- Higher property taxes, particularly for businesses taxed at higher rates
- Deters some outside visitors who feel over policed
The Choices Left to Taxpayers & the Council
Pursuant to Minn. Stat. 436.05, Subdivision 1, "Any...statutory city, town or the sheriff of any county may [not mandatory] contract for the furnishing of police service to any other home rule charter or statutory city or town, through the use of personnel and equipment subject to the authority of the contracting unit. Any such contract shall be approved by a majority of the members of the governing body of any contracting home rule charter or statutory city, the board of supervisors of any contracting town and the board of commissioners of any contracting county." Emphasis added.
"Statutory cities are authorized by state law to provide for the good order of the city, but there is no statutory requirement that cities have a police department or contract for law enforcement services. [Emphasis Added] How a city provides law enforcement is a policy decision for the city council to make based upon available resources. The cost of contract law enforcement varies depending upon the level of service that will be provided. The law enforcement entity would have to determine how much it would cost to provide the service." Response by James J. Monge III, Attorney for the League of Minnesota Cities to inquiry by the Floodwood Forum.
Simply summarized, the city council of Floodwood elected long ago to have a taxpayer funded police department. The city chooses to have three full-time police officers to maintain order. The choice to have a police department is Floodwood's and theirs alone. If they want one officer or ten, or even a police department at all, is their choice.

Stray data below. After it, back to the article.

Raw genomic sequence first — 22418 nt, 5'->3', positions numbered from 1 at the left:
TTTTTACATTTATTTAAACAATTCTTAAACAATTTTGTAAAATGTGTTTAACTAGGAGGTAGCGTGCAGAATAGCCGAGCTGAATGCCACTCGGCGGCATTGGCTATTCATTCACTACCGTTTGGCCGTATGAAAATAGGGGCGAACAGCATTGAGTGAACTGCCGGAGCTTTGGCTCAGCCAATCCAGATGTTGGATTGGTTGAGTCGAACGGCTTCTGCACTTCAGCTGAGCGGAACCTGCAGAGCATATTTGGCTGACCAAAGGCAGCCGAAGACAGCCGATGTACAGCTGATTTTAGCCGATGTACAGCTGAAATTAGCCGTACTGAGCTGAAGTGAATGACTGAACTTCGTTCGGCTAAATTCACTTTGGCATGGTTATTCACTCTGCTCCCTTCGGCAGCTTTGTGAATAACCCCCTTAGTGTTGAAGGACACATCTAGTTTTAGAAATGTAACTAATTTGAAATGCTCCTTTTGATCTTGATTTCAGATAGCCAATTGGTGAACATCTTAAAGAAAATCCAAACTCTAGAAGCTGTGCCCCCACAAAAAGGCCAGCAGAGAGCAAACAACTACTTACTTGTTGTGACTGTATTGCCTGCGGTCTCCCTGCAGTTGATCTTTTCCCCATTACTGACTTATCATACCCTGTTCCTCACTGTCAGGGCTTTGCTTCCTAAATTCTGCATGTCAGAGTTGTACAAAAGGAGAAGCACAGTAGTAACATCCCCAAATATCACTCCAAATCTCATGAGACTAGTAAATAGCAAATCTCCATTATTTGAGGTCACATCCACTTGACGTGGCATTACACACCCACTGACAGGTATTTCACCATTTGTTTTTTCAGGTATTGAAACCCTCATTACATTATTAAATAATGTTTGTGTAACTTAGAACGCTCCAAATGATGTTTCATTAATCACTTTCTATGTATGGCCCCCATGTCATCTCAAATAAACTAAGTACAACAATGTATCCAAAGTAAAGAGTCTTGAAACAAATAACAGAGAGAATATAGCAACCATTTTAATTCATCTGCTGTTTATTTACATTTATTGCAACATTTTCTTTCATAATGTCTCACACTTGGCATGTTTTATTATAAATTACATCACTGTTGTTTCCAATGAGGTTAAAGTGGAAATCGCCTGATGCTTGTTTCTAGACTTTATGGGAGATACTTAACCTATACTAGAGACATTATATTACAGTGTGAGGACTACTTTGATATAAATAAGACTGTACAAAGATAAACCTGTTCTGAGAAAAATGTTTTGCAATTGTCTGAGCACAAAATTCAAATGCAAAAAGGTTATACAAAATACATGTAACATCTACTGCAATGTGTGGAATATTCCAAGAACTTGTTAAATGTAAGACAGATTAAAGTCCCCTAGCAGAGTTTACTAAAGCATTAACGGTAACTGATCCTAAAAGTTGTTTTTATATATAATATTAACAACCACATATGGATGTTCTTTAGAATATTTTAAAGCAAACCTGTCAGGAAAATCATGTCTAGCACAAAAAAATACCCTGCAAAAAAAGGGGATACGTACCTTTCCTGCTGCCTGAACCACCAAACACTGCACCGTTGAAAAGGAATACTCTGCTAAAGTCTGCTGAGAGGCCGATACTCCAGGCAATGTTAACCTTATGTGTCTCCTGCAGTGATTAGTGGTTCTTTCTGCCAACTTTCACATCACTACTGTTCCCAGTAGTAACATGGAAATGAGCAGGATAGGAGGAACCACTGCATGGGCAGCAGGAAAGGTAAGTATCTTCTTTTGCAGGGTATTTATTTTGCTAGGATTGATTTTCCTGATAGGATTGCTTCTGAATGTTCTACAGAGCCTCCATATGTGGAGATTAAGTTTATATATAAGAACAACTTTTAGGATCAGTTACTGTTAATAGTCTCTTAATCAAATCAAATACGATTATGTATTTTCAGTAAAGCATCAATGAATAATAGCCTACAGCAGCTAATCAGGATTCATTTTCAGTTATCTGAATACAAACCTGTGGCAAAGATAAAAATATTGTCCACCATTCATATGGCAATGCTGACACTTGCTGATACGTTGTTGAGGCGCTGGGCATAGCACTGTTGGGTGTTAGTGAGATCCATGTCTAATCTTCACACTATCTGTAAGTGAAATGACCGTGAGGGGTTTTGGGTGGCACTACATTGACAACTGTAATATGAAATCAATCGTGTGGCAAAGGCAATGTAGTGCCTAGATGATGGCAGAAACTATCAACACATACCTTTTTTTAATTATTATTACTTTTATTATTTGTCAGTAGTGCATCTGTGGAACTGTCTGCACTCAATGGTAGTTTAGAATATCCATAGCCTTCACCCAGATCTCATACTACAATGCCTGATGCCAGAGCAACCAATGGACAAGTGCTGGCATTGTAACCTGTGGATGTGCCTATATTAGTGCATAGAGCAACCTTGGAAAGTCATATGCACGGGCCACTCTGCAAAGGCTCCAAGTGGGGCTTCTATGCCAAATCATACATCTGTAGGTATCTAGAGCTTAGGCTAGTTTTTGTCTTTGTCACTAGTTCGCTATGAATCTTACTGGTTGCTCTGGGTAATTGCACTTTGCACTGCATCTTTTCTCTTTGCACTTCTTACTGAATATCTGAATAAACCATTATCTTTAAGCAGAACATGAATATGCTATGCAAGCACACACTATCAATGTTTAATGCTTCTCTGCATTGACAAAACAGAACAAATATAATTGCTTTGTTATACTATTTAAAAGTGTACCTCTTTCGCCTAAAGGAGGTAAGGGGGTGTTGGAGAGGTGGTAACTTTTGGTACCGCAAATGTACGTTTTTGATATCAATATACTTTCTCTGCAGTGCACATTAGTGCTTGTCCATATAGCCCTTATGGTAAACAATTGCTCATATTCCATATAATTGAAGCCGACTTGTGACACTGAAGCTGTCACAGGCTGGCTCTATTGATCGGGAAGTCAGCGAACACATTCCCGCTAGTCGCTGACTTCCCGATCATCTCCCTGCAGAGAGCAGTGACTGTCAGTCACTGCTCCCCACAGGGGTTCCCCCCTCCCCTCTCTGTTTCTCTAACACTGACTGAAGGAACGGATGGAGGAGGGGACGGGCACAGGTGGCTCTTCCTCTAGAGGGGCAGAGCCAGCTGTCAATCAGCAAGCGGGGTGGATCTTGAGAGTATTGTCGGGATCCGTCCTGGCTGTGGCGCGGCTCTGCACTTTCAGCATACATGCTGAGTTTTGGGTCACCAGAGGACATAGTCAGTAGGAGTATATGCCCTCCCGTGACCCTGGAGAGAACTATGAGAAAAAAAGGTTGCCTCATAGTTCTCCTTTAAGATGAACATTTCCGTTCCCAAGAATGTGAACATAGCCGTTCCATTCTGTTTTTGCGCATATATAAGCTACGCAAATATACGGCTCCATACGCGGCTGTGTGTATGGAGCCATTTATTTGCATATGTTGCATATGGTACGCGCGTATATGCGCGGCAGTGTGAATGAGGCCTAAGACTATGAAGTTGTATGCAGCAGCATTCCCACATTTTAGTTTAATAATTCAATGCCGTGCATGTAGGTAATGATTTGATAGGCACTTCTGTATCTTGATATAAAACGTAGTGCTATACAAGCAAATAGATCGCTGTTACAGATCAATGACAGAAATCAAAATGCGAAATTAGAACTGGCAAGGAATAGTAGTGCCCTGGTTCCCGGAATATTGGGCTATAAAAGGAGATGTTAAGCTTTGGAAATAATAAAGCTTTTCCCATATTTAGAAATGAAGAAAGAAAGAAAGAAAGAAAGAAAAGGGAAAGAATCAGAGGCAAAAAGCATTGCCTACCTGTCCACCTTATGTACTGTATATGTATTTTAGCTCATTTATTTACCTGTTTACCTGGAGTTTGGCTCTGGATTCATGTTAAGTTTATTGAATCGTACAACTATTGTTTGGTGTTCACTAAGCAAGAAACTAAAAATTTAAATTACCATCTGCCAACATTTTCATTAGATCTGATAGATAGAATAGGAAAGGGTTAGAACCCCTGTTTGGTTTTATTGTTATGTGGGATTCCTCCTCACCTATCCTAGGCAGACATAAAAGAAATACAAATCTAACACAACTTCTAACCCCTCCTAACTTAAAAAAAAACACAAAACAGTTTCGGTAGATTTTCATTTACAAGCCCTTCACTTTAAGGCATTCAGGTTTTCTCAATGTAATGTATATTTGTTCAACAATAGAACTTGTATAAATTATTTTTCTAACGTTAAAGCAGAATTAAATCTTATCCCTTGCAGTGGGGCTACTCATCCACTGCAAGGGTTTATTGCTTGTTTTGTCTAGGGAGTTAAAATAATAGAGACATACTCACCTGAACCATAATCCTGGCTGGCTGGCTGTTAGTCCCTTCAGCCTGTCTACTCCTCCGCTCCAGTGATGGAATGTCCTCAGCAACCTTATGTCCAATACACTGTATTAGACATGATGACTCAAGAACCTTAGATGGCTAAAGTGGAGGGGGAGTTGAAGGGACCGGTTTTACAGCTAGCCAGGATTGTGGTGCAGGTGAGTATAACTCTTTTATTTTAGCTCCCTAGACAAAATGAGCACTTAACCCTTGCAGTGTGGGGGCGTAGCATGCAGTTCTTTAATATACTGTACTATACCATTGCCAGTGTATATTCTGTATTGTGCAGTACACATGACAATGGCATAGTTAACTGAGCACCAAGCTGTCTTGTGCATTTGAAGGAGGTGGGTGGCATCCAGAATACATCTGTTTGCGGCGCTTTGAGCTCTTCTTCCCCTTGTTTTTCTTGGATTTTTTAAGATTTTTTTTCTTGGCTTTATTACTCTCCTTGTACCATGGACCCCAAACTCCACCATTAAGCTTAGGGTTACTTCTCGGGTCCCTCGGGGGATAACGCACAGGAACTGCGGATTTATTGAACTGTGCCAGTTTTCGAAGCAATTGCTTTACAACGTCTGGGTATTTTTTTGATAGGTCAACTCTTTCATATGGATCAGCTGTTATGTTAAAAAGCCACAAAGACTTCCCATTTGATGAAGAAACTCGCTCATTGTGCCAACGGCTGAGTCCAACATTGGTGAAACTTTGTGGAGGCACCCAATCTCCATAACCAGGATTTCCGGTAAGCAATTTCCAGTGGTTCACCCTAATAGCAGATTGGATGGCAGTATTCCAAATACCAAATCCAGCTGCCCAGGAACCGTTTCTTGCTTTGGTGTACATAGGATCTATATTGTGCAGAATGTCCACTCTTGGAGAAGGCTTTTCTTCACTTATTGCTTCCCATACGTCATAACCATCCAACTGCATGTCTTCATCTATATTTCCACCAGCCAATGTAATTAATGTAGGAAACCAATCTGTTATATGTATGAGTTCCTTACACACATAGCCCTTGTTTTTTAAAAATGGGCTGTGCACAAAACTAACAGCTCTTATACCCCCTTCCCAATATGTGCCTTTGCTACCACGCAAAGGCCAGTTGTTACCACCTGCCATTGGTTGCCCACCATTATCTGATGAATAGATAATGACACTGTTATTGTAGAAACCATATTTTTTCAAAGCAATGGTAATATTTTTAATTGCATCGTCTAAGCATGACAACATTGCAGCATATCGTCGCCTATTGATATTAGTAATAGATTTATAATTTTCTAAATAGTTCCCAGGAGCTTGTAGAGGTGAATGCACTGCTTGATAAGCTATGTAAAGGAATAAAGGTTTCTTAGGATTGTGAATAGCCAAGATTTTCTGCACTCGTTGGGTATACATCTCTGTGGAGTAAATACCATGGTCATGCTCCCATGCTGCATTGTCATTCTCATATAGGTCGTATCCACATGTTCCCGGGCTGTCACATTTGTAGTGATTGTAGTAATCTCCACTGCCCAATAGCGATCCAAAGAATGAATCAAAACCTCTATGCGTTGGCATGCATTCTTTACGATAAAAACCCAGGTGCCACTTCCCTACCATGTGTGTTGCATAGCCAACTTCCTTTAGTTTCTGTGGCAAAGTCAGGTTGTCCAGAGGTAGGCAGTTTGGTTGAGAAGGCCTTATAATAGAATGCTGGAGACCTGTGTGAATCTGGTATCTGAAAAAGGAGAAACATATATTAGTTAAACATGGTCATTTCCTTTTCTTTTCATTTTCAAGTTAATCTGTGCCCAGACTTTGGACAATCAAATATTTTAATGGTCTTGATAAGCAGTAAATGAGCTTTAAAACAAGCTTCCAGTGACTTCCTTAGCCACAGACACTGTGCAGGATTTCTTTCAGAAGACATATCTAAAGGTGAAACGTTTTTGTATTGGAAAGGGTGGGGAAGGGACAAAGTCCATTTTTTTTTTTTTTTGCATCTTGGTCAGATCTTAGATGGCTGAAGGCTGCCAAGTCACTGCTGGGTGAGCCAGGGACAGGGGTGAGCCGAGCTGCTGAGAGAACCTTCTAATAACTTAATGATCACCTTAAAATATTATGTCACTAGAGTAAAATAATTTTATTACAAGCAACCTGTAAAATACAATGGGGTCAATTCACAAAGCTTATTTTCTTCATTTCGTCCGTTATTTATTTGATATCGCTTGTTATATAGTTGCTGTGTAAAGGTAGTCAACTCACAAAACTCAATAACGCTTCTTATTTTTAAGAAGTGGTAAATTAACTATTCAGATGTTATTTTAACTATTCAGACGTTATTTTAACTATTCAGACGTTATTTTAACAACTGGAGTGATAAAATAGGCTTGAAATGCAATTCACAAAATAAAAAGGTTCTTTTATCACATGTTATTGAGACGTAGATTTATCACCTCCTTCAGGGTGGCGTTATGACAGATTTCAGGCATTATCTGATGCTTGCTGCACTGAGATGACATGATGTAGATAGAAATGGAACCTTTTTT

What Should the City Do?
The Forum asked about reducing the number of police officers?" City: "As to reducing the size of the force, a reduction in the number of officers would mean a reduction of hours/shifts covered. How does a community begin to decide where to cut? Who will be left without service when they need it? These are questions for the community. Most residents do not need a police officer on a daily basis but would they be happy if, when in need, the response is 'We can’t help you. There is no one on-duty.'""
[Forum] "How does Floodwood justify so many police for its size when other cities of equivalent size have far less or none?" City: "Public safety and maintaining a lawful community is a priority of this administration and city council. The same types of crimes that happen in large communities - sex offenses, domestic assaults, drug use/dealing, traffic accidents and fatalities, child abuse, assaults, theft, burglaries, etc. - happen in small communities."
The net cost for police services for Floodwood in 2013 was $230,074, or roughly $76,691 per officer. A reduction of just one officer, along with some mutual agreements for services, would significantly reduce costs. Like any cut though, it comes with some downside. The community ultimately controls what level of police protection it desires as well as what it can afford. Like most decisions, it doesn't have to be all or nothing. The answer generally lies in the middle.